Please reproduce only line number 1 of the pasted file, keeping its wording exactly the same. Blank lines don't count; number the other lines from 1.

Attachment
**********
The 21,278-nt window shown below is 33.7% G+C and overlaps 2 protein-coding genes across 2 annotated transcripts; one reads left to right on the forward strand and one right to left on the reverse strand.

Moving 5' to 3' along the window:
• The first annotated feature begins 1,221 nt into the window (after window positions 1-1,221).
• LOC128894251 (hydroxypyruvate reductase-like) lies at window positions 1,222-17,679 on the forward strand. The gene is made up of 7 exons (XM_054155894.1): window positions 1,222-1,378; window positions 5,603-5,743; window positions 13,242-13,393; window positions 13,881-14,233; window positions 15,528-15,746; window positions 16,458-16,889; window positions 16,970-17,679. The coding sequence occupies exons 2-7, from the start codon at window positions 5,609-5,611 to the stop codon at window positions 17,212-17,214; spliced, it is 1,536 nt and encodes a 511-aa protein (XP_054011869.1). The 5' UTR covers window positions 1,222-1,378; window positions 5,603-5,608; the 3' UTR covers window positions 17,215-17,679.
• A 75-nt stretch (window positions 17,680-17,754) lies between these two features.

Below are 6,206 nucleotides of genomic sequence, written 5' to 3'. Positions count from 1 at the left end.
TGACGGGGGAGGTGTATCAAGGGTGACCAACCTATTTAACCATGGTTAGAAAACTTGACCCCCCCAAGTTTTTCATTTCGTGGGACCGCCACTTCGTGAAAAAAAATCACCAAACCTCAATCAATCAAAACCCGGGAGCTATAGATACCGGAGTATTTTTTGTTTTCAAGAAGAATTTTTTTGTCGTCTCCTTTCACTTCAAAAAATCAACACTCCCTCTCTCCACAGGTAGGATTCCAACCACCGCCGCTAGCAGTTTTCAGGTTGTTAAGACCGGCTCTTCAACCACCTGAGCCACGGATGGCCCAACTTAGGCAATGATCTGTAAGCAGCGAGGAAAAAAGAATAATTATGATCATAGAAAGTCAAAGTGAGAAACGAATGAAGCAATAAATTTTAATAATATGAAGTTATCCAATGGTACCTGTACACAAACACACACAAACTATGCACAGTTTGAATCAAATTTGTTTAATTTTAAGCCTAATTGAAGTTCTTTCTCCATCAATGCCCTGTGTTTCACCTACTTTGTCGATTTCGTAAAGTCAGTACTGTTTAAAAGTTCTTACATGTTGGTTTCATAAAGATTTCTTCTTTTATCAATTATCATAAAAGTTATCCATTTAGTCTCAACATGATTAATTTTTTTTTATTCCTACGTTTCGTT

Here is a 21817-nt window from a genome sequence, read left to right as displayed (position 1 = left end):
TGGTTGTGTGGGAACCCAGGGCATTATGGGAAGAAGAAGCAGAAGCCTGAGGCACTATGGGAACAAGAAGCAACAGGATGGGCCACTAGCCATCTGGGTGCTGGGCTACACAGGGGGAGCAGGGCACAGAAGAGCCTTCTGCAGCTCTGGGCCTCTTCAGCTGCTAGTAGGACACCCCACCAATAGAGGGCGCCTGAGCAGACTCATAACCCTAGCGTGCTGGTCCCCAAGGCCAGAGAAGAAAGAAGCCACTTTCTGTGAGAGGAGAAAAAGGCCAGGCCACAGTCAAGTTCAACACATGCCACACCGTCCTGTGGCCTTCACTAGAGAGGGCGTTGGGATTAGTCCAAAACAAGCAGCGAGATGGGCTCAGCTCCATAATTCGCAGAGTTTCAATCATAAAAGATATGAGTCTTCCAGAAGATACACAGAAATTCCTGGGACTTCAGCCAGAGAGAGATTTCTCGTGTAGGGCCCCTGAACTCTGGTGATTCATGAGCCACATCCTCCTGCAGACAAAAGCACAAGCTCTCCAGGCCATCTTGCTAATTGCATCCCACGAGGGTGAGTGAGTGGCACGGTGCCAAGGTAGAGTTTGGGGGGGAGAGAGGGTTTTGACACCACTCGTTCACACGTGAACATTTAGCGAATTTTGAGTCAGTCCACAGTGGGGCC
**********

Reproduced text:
The 21,278-nt window shown below is 33.7% G+C and overlaps 2 protein-coding genes across 2 annotated transcripts; one reads left to right on the forward strand and one right to left on the reverse strand.